My presentations, at that time, were very basic, saying: “We are all intuitive beings. The experiences and knowings you’ve been having are a natural part of human existence. There are new, scientific studies that are beginning to validate the fact that man has awareness beyond the limitations of the previously recognized five senses. In fact, it appears that the intuitive sense is the only sense that doesn’t have an organ through which to function, so it uses your dominant sense to present information.”

(Click here for additional information: Teachings: Understanding the Intuitive Sense)

As a result of this presentation, I began to be solicited by other universities. I appeared upon radio and television shows to promote these lectures. As a result of the popularity of these promotional appearances, I was offered a daily radio show and later, a weekly television series. Although I was offered national radio and television shows, I turned them down. My first priority was still my family. I had four children and was striving to be the perfect wife, perfect mother, perfect teacher, perfect student, and the perfect public presenter.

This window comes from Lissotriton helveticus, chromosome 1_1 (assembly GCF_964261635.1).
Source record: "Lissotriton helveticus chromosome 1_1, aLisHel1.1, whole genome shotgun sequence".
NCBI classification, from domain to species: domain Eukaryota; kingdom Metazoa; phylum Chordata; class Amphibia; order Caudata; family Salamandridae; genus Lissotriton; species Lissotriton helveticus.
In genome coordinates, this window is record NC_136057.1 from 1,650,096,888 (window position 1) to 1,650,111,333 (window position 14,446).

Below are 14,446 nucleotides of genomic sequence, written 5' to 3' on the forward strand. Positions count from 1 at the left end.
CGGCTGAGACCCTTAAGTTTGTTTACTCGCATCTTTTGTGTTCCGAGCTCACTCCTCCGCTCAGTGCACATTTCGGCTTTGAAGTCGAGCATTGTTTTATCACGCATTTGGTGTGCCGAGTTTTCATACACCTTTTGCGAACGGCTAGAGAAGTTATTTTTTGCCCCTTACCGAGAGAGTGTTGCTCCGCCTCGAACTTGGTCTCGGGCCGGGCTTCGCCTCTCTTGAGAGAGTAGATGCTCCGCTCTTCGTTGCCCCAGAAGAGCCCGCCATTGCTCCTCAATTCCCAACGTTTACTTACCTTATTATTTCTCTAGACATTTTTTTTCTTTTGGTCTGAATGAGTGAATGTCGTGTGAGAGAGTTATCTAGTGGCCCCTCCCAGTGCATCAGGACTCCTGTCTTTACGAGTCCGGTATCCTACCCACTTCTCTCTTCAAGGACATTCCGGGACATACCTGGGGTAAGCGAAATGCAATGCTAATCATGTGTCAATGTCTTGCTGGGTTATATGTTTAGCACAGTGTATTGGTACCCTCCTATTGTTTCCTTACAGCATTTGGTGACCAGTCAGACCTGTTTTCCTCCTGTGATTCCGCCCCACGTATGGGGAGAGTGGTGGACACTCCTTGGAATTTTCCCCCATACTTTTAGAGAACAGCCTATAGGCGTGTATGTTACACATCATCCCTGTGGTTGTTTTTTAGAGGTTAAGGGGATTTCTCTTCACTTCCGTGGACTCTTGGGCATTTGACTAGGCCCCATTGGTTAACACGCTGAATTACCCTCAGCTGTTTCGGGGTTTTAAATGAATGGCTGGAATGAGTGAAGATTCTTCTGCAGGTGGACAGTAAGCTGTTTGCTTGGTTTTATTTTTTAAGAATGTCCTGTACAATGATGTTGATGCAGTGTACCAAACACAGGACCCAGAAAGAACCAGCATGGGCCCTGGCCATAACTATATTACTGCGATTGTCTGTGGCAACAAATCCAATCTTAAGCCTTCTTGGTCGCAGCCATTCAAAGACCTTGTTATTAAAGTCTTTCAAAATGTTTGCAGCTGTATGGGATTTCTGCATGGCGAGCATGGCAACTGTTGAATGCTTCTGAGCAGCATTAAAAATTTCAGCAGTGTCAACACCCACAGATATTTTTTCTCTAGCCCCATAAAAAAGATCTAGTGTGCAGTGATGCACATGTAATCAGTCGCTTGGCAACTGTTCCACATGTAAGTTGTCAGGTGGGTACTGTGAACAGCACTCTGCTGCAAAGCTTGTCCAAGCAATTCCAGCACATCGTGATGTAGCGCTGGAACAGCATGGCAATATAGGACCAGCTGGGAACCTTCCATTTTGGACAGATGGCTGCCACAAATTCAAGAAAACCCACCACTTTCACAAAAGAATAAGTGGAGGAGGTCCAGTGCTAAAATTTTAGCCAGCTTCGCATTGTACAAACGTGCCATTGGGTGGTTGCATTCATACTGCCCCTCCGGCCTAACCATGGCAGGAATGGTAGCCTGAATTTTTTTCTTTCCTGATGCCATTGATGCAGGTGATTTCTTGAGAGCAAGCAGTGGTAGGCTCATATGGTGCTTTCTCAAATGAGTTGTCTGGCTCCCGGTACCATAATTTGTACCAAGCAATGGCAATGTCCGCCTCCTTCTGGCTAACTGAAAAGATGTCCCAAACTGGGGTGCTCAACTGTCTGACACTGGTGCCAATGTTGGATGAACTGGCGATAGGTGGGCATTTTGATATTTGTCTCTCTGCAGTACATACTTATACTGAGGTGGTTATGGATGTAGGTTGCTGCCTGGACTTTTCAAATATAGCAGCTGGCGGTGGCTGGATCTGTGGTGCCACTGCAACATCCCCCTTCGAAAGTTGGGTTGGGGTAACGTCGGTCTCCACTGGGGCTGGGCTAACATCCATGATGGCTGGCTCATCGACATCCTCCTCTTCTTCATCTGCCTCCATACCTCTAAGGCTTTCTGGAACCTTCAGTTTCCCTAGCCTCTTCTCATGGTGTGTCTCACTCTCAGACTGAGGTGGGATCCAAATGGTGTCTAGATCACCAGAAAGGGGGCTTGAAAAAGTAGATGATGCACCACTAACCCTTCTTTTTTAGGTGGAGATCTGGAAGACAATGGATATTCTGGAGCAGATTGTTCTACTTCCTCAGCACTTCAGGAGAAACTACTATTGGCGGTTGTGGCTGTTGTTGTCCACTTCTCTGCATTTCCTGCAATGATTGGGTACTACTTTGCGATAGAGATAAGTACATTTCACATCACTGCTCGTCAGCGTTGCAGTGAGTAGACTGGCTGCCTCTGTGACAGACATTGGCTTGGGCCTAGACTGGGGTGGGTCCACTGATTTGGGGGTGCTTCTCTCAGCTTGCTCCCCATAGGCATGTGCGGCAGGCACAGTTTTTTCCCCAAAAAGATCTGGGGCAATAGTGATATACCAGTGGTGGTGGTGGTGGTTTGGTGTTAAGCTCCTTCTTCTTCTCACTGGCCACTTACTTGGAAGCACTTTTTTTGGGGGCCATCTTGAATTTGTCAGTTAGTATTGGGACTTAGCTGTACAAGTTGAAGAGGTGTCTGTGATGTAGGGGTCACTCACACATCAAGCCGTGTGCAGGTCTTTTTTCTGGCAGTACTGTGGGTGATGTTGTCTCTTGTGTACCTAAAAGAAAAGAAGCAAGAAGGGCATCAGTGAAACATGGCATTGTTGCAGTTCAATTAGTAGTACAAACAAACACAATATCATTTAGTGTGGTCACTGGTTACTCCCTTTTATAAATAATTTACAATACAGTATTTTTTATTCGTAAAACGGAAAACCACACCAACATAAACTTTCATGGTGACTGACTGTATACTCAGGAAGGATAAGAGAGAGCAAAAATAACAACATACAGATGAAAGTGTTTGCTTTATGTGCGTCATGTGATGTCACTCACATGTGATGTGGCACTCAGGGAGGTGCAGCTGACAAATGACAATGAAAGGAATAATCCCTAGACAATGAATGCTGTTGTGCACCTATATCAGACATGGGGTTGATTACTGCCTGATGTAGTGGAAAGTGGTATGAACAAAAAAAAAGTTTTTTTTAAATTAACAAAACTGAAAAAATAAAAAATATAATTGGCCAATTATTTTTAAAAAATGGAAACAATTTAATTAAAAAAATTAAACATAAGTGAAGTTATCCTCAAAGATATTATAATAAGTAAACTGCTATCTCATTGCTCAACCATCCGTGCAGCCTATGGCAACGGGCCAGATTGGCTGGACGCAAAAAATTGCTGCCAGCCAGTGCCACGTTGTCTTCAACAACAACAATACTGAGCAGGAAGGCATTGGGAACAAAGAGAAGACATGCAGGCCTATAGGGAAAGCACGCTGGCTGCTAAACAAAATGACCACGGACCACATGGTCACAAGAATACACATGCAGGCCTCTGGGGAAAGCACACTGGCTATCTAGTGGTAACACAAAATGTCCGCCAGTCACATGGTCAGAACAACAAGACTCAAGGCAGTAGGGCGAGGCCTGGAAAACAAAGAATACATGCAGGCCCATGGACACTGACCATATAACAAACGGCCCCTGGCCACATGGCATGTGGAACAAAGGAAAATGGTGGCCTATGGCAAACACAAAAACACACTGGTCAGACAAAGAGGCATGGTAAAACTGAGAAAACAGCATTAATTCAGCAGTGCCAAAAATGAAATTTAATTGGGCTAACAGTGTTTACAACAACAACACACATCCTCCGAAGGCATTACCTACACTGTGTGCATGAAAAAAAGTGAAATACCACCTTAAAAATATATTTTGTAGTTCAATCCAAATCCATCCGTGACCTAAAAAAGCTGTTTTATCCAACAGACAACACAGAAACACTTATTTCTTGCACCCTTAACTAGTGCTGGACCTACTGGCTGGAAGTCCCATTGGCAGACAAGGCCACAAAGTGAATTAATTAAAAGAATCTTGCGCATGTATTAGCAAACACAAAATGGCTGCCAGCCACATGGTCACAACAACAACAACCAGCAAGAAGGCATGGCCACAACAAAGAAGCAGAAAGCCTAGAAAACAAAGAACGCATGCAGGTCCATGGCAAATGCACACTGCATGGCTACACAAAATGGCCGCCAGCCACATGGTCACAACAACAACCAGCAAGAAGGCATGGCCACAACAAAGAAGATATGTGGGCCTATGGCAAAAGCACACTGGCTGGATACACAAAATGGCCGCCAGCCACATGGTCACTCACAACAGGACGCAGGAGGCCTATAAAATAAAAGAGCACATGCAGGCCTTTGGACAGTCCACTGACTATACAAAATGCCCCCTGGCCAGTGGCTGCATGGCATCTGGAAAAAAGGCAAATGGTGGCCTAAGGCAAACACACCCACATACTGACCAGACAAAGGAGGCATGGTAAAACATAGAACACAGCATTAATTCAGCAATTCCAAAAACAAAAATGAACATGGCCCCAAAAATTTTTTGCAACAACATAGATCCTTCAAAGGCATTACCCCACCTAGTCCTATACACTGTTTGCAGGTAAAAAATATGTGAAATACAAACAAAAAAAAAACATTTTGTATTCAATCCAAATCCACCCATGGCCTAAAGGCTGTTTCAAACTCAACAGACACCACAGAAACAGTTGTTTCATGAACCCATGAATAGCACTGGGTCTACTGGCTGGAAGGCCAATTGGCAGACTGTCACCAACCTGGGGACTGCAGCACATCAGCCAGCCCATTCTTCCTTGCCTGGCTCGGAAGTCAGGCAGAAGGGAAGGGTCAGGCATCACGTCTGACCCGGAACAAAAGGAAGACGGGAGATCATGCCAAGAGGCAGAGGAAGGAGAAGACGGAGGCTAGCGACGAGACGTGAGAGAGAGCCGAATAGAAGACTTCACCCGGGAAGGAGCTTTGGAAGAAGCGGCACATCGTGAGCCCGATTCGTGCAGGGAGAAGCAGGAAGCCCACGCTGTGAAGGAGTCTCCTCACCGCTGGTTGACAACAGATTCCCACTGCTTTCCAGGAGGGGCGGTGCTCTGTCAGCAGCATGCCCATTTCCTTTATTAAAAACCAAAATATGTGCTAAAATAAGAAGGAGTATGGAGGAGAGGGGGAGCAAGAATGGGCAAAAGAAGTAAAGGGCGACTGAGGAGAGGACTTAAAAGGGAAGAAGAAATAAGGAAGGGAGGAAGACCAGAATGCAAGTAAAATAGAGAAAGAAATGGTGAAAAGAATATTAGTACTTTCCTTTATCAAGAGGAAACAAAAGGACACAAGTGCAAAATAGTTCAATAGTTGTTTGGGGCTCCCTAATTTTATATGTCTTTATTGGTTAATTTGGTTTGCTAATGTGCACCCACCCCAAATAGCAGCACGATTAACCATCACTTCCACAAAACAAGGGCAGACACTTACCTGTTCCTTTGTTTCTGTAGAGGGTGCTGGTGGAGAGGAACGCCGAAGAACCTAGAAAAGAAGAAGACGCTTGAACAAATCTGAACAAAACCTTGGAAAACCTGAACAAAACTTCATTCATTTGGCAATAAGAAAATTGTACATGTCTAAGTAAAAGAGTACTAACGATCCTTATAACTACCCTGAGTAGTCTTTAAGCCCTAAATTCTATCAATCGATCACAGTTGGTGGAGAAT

So….I accepted a job with KLOM AM-FM (Lompoc, California) for a daily radio show, aired from 9 to 10 a.m. Monday through Friday; then a weekly TV show aired from Santa Maria, California….and I continued trying to be perfect wife, mother, radio-show personality, local TV-personality, lecturer, author (oh, I forgot to tell you that in my spare time, I wrote my first book: Exploring Psychic Reality)…..and now, part-time student. It took me eleven more years to complete my M.A. in Psychology, which (by the way, has been significant only because it makes it possible for me to teach and lecture at the university level.